As Antonio Gibson sprinted toward the end zone, capping a 23-yard touchdown run, he noticed a Dallas Cowboys defender trailing him. He wasn't going to tackle Gibson, but he was close enough to say hello. So the Washington running back did just that, with a slight wave of the right hand as he was about to cross the goal line.
In reality, he was saying goodbye to the defender. But he also was saying hello to the nation.
It was Gibson's 11th NFL game, but his first on national TV and therefore the first opportunity for a wider viewing audience to watch him play.
He didn't disappoint, rushing for 115 yards and three touchdowns in Washington's 41-16 win. With 645 yards rushing, he ranks eighth in the NFL, although that will change once others play Sunday. Gibson is second behind Dalvin Cook with 11 rushing touchdowns.
The rookie third-round pick who played receiver and some running back at Memphis, has made the desired impact for Washington.
"He's still growing," Washington coach Ron Rivera said. "He's got so much potential and ability. He's a lot of fun to watch. I'm pretty excited about who he's developing into."
When Washington drafted Gibson and moved him to running back -- his agent said every team before the draft viewed him at this position as well -- it was hoping for days like Thursday. He showed big-play ability, with touchdown runs of 23 and 37 yards.
But it's the little plays that have helped, too. In his first six games, 17% of Gibson's runs went for two yards or less. In the past six games, only 8% of his runs have resulted in such gains, according to ESPN Stats & Information. That's owed to his vision and improved patience -- allowing blockers to get to their target and create an opening.
"We see growth in many places," Rivera said. "At first he was all over the place; now we're seeing certain elements of his game coming in to focus. The short runs, where he's pressing the hole a little longer and opening up holes and popping through where it's not opened up but he's gaining two or three yards and getting what you can. Those are the things you look for. Or he hits an area and realizes he has to bounce and cut it back."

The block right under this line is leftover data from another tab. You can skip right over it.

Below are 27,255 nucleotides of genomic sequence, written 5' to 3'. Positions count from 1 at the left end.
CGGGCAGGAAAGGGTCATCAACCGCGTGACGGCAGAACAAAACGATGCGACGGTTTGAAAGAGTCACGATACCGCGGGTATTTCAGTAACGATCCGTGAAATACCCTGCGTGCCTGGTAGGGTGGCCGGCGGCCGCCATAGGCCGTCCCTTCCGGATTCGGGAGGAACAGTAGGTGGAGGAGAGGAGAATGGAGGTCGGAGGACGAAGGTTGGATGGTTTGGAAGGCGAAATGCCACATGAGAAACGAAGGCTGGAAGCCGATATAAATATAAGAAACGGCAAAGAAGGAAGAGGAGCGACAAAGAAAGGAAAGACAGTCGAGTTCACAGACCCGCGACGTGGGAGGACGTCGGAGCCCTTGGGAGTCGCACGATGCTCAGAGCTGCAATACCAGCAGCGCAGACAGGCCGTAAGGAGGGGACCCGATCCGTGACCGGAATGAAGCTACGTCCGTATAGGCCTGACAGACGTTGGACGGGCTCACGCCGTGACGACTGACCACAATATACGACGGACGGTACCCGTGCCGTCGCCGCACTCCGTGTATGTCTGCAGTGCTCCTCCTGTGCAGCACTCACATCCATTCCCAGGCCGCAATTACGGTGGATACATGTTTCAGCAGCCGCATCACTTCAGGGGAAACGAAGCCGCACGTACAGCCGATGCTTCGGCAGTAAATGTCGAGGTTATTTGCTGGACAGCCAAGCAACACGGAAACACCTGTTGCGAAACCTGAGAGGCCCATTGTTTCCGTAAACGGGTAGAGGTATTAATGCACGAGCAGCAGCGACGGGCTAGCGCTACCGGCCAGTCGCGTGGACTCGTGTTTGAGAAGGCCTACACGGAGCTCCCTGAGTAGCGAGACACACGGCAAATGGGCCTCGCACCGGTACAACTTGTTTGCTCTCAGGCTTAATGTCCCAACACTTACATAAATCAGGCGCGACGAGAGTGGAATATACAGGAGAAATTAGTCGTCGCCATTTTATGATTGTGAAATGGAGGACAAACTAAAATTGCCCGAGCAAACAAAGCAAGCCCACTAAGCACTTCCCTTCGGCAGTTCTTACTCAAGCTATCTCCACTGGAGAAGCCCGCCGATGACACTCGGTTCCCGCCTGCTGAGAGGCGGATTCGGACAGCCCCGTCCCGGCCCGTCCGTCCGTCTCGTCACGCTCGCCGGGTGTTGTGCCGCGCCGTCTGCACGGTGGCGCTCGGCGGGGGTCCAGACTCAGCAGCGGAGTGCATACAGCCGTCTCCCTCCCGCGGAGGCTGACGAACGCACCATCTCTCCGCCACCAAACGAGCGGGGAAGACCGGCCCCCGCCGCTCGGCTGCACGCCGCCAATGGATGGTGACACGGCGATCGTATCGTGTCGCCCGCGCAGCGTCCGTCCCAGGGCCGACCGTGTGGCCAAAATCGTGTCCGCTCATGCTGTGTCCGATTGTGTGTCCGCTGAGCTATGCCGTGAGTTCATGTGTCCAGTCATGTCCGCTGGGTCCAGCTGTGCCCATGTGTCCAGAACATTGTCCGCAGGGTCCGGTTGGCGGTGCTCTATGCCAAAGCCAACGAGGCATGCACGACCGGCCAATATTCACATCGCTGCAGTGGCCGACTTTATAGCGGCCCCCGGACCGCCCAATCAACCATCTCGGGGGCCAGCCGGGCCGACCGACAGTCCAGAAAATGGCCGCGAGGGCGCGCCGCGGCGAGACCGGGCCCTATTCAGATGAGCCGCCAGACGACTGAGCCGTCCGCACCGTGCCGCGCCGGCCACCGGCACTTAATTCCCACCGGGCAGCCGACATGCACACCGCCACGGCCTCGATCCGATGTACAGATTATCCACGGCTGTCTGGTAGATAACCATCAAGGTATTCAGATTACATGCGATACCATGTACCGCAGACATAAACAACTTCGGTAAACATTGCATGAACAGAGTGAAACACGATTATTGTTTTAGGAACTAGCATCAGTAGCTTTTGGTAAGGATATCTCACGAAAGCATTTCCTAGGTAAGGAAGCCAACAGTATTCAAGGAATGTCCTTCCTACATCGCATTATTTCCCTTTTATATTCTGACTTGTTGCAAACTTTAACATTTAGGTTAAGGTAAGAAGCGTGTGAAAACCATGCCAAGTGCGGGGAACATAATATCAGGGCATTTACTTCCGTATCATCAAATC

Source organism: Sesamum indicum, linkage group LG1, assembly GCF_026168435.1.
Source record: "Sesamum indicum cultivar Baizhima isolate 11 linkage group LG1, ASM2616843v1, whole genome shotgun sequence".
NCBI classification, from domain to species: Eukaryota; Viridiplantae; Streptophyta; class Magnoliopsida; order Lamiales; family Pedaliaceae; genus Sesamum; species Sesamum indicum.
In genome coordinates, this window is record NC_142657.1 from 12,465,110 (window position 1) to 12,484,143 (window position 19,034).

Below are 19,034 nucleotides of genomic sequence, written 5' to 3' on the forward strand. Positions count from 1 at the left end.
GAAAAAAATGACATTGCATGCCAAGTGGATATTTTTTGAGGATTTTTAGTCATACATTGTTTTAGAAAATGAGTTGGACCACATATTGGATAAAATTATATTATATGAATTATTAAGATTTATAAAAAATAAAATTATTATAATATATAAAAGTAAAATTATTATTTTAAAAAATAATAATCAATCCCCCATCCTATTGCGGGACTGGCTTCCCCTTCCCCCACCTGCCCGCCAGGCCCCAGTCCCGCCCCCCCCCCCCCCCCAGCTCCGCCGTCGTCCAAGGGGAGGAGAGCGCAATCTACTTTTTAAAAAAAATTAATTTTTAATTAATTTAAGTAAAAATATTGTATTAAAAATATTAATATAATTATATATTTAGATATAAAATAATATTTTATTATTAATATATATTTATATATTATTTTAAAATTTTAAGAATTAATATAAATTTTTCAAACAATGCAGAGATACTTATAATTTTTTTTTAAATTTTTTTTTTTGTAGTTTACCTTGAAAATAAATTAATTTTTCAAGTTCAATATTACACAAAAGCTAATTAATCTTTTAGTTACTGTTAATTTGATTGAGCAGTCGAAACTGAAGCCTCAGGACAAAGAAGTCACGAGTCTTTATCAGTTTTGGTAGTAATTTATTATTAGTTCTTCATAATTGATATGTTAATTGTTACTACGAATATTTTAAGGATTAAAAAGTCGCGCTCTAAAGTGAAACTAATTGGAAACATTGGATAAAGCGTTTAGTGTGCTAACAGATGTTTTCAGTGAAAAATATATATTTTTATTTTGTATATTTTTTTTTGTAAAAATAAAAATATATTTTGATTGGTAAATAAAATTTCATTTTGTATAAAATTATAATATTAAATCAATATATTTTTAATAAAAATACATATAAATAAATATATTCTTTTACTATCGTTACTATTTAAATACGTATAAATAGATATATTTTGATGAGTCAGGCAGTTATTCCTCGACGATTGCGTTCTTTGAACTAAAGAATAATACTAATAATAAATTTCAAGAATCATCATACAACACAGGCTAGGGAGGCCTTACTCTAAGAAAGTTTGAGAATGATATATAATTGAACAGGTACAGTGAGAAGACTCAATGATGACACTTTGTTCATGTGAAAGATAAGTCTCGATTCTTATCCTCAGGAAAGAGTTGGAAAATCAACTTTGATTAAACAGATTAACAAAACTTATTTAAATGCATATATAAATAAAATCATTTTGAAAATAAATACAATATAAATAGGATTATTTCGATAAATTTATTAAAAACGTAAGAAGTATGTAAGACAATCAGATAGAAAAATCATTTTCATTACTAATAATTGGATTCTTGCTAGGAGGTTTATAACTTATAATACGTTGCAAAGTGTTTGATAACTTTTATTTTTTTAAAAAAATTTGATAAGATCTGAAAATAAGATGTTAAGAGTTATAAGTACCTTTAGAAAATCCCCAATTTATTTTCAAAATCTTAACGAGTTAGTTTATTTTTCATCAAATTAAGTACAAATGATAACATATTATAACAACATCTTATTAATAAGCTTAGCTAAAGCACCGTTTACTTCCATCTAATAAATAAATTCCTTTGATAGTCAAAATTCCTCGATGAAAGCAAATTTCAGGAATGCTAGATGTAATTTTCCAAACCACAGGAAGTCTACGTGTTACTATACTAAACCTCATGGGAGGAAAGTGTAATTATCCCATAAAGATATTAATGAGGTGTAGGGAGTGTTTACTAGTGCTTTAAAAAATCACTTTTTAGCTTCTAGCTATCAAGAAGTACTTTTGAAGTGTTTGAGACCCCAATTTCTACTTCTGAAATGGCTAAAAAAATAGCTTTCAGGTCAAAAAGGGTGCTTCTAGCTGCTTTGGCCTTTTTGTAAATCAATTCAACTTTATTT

Gibson said his last run, a 37-yarder for a touchdown, was an example of that growth. The alignment of the receivers, plus Dallas' man-to-man coverage provided clues. He started right, pressed the hole enough and quickly veered back to the middle through a large opening.
"Before the play started I knew I was hitting the A gap," he said. "After that it was just running."
Play design has helped Gibson as well. On his first touchdown, a five-yard run, Washington running back J.D. McKissic, aligned to the right, ran behind Gibson as if he would get the ball on a reverse. That caused the linebackers to hesitate, but more importantly it brought the safety inside. And when Gibson ran around the end, the safety couldn't catch him.
With McKissic on the field Thursday, Gibson gained 81 yards on 13 carries, according to ESPN Stats & Information. In the past five weeks, Gibson has averaged 6.05 yards when McKissic is on the field. Often McKissic carries out a fake to help.
"He's very capable of breaking it," Gibson said of McKissic. "So when he gets on those fakes, he pulls a lot of [defenders] and that opens it up for me and the linemen are doing a good job. That makes it easier on everybody."
On his 23-yard run, Gibson was to the left of quarterback Alex Smith in a pistol formation. Smith motioned him to the other side and that brought the safety to that side closer to the line. It also left a gap through the left side when the other safety backpedaled at the snap and the linebackers attacked a gap inside. Gibson pressed the hole, then bounced through the opening. Design and talent was tough to beat.
"He's very special," receiver Terry McLaurin said. "I don't think he knows how good he can be. He's a very hard worker; doesn't say much. Our line is giving him time to make cuts, and when he hits them you see that 4.3 speed. We need that explosiveness out of our backfield."
Gibson will continue to play a big role for Washington, which means there will be more chances to wave goodbye to defenders. Gibson said at Memphis, "Usually it was the peace sign, but today it was the wave."
The first time Gibson said he played before a national audience occurred a year ago when Memphis beat SMU. In that game, finished with 130 yards receiving, 97 rushing and 159 in returns.
Thursday's numbers didn't quite match that total, but the stage was quite a bit larger, too.
"It's the story of my life," Gibson said. "Every time the spotlight comes on, it seems like God is watching down on me. That SMU game put me on the map to get me to where I am now. It's an amazing feeling."